The Hippopatamus, Stephen Fry
Consciously but involuntarily, when I read, I always observe if the author has a tic. If he does, I have trouble reading any further work; if he doesn't, I keep going.
I'll give you an example of one who failed. In Rutherford's London, he uses an interrogative as a particularly romantic qualitative, just way, way too often: "How lovely the bridge's arches," "What fragrance wafted from the fields," "How brazenly bulged his muscles under the tanned skin." It sounds Ok at first, but after 800 pages, I no longer see the text; I see the tic.
It can be anything. A word, or a particularly over-dramatic way of ending each chapter. I hope I always start with the benefit of the doubt, but once I notice it, I can't ... well, the author gets in my face. I can't suspend disbelief. And if you can't do that, why read?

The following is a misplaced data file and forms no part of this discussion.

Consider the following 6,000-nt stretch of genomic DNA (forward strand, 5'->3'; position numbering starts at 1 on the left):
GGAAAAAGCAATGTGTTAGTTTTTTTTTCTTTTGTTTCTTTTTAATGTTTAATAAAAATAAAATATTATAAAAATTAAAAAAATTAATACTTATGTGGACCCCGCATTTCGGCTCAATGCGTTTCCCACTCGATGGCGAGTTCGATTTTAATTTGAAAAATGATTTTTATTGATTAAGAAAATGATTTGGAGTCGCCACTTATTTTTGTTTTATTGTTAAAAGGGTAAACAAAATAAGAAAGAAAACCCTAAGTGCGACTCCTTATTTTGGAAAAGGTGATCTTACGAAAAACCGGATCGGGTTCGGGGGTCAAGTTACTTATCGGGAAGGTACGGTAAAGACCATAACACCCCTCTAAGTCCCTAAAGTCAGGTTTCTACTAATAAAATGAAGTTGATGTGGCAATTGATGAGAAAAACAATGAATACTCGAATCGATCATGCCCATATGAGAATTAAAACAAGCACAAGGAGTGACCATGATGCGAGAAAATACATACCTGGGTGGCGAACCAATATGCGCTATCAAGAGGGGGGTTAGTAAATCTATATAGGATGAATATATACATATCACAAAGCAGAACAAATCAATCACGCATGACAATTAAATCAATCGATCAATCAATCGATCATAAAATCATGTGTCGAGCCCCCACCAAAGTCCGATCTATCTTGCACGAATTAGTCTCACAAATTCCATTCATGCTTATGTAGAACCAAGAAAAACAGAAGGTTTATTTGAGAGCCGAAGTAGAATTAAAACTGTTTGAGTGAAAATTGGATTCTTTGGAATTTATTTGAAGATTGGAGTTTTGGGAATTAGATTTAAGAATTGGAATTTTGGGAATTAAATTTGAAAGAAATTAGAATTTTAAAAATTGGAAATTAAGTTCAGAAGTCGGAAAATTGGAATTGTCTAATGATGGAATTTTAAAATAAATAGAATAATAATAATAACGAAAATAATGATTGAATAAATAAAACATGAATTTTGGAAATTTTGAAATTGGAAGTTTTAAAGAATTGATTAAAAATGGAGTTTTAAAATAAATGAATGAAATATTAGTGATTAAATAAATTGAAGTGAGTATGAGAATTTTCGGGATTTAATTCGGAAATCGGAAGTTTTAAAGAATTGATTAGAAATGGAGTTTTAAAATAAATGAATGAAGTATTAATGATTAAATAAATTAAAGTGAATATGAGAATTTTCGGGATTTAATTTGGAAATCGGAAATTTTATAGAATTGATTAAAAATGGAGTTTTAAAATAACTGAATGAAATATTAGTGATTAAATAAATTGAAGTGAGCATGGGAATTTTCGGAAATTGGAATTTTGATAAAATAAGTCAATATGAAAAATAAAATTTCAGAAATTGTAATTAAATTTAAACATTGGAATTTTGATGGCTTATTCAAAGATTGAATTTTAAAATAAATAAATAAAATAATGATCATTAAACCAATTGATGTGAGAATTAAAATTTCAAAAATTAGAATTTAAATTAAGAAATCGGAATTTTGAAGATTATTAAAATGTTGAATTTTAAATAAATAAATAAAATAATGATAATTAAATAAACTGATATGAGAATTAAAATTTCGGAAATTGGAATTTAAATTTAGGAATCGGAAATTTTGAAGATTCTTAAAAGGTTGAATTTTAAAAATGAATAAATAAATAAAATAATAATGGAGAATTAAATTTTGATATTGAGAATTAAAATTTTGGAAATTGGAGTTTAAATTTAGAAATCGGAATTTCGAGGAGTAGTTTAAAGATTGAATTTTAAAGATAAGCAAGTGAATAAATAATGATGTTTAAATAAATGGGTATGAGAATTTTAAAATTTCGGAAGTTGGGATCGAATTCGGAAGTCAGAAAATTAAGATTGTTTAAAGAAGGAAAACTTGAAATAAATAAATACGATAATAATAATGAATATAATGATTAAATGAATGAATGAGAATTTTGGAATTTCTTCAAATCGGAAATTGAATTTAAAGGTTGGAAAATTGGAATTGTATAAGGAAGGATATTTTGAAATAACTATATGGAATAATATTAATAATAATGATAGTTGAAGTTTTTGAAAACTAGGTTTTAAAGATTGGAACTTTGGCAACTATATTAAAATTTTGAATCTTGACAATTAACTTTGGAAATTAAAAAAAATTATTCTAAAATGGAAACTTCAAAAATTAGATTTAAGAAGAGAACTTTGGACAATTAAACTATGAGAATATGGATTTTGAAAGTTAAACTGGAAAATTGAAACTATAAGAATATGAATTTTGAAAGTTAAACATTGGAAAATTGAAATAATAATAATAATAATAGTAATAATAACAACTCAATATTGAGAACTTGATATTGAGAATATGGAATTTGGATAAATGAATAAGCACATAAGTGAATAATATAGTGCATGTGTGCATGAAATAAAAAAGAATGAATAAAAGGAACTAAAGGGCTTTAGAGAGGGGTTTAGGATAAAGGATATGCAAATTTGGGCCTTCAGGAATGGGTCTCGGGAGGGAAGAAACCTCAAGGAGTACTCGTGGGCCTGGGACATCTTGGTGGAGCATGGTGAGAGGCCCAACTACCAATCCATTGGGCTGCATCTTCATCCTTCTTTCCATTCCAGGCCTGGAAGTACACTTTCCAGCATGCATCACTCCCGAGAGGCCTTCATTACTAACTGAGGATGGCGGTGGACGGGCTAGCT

In Fry, I haven't seen it yet, but I am beginning to see a hint of it. It's really hard to pin down, but the tic I am beginning to see is a sort of childishness. I'm not going to try to analyze it.
I'm not going to try to analyze it because I don't want to ruin it for myself. His books are immensely fun, simple ideas developed in astonishingly complex directions, and I would hate the discovery of an irritating habit to destroy everything.